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Pregnancy of Unknown Location - name feels dismissive of miscarriage

(12 Posts)
Woodchiponthewall Wed 20-Dec-17 20:37:08

I returned from the hospital earlier today following a miscarriage at 10 weeks having been told I had a 'pregnancy of unknown location'. I feel strangely let down by this, and the care I have received.

I started light bleeding on Friday, so got an emergency gp appointment the next day, who sent me away saying that she couldn't book me in for a scan as it was 'too early' and an EPU would just send me away, and helpfully told me to 'not hoover!' I had my booking in appt on Monday and the midwife immediately made me an appt at an EPU for weds (today). She told me to present to A&E if I was in a lot of pain or the bleeding was heavy, so I went to the hospital yesterday morning following heavier bleeding overnight. The hospital said there wasn't anything they could do to hurry along the scan, but the doctor at least offered me codeine in case the pain became severe, but I declined as I didn't want to take anything if there was even the slightest chance I could still be pregnant. Overnight I bled really heavily and passed clots so was expecting bad news on the scan.
The sonographer could not see an embryo or sac so was not able to date when the pregnancy ended, but could see some blood and tissue left in my womb. I was taken to a private room and a nurse came in and told me the pregnancy was considered a 'PUL' because they had never seen evidence of a pregnancy. She explained the risks of an ectopic and arranged for my bloods, but kept repeating the phrase 'pregnancy of an unknown location'. I used the word 'miscarriage', she said that was 'probably the case' but they wouldn't use that word because the pregnancy had never actually been confirmed. I understand I am feeling emotional and fragile, but there is something about the experience I find lacking. Not acknowledging that my heavy bleeding and traumatic passing of clots as a miscarriage seems dismissive, and as a result I have been offered no kind of management or aftercare. I asked if I could expect more pain or bleeding, but she said it was 'impossible to say'. I was sent home with a leaflet of PUL, which again I feel does not fit my experience and almost dismisses it somehow. It seems to be more relevant to very early missed pregnancies and there is no mention of how to cope with bleeding or pain, or even mentioning the feelings of grief any woman would feel at losing a baby. Surely most natural miscarriages at 10 weeks are PUL as in most cases it'll be too early for a scan? Is this the experience therefore of most women who miscarry? It wasn't deliberate on the nurses part, but her repetition of 'we haven't confirmed the pregnancy' made me almost feel as if they couldn't just rely on me saying I was pregnant, even though there is tissue left in my womb and I have given numerous urine samples each time I went for help. I am probably being over sensitive and of course I understand the strain on services, but I feel waiting over 4 days from first bleed to find out your baby has died and then leaving the hospital with no acknowledgement of your physical or emotional pain makes a terrible experience worse.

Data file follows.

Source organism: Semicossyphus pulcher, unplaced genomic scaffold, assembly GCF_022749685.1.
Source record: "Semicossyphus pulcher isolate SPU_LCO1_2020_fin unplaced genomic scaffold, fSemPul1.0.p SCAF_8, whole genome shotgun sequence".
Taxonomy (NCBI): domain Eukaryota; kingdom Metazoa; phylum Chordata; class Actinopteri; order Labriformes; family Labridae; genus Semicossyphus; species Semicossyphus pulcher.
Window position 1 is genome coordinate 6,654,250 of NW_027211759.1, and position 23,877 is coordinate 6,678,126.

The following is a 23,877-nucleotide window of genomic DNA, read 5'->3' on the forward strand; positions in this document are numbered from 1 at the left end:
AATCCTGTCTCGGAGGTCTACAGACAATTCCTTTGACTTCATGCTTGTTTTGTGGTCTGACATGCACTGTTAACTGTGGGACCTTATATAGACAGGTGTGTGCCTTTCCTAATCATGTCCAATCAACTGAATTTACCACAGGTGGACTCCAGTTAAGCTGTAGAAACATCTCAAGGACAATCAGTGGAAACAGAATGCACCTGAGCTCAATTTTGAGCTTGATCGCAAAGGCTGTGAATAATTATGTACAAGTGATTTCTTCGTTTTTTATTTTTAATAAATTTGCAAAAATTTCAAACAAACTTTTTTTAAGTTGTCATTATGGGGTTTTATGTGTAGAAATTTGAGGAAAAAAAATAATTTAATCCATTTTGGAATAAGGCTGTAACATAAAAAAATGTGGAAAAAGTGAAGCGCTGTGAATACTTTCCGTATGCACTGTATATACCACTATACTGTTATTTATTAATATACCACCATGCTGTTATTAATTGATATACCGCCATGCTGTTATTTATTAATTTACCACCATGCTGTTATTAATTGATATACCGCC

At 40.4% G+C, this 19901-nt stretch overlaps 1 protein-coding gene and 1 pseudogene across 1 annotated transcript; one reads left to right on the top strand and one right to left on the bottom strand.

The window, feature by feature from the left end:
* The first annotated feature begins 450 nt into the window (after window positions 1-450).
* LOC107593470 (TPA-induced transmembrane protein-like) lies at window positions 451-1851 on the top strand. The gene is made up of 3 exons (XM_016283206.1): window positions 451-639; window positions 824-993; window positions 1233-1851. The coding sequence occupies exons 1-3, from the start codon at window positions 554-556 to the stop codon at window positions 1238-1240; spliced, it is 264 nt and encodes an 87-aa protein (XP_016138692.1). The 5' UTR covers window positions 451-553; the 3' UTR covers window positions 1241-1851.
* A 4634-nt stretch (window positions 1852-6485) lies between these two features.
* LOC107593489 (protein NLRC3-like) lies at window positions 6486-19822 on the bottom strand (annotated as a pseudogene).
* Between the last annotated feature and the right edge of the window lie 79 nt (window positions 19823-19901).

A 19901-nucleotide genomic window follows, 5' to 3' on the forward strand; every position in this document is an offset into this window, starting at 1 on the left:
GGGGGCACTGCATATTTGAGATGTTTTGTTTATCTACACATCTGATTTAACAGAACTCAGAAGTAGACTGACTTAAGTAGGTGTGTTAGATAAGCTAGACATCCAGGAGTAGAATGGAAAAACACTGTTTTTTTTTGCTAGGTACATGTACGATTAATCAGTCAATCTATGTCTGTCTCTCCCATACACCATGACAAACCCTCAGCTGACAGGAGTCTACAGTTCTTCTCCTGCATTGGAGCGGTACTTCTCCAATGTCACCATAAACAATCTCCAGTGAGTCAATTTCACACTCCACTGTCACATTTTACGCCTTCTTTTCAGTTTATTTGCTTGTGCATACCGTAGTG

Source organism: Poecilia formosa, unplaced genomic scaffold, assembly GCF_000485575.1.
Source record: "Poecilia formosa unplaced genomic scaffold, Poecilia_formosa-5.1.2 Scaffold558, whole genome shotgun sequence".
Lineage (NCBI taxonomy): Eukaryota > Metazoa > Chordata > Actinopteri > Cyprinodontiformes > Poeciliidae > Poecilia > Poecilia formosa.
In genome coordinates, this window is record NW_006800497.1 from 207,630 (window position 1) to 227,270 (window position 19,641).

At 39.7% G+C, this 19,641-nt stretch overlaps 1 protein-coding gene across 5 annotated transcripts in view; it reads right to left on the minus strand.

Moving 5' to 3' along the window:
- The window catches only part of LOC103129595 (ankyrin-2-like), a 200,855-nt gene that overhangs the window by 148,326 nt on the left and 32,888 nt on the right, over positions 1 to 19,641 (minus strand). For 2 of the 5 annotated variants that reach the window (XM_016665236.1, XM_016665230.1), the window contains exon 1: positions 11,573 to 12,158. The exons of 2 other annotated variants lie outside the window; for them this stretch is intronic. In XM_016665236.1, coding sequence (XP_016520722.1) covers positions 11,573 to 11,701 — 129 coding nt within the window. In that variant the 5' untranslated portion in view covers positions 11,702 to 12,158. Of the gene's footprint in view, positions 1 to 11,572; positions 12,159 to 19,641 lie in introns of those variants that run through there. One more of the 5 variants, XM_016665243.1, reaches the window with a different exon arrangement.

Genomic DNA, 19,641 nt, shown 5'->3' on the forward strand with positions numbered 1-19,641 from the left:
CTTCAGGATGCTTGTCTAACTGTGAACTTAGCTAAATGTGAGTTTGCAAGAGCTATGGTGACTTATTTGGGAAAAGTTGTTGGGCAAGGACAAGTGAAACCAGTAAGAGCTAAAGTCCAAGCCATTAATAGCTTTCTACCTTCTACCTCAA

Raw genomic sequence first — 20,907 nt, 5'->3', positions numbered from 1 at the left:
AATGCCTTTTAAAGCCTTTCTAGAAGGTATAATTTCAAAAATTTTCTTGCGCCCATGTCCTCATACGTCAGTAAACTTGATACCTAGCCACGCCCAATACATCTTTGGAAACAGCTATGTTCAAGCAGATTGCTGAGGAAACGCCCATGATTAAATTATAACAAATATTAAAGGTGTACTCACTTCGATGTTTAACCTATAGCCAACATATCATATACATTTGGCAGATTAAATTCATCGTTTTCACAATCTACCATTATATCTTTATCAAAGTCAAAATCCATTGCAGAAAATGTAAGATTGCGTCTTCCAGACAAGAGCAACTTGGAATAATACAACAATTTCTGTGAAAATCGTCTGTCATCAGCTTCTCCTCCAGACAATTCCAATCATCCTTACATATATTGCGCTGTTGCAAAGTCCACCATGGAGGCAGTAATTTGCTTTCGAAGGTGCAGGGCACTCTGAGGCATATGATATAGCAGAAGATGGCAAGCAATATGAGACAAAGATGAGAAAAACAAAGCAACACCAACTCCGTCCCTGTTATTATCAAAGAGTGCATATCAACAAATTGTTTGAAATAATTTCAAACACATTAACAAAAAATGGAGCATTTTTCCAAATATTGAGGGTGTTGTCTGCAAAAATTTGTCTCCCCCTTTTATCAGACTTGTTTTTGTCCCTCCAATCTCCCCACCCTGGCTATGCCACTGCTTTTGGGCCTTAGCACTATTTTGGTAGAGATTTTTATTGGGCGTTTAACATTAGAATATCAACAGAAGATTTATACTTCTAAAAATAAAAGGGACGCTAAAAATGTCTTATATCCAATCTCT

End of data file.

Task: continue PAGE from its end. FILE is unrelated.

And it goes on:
Woodchiponthewall Wed 20-Dec-17 20:38:17

Thanks if you got through that - didn't realise how long the post had become!

User24681012 Wed 20-Dec-17 21:06:06

Didn't want to read and run! I'm so sorry, that sounds awful flowers some of the terminology around miscarriages and loss seems so unfeeling! Have you got someone to talk to?

Woodchiponthewall Wed 20-Dec-17 21:12:03

Hi, thanks for your reply. Yes I have my partner here who is feeling the same. Agree that the terminology is unfeeling!

53rdWay Wed 20-Dec-17 21:20:35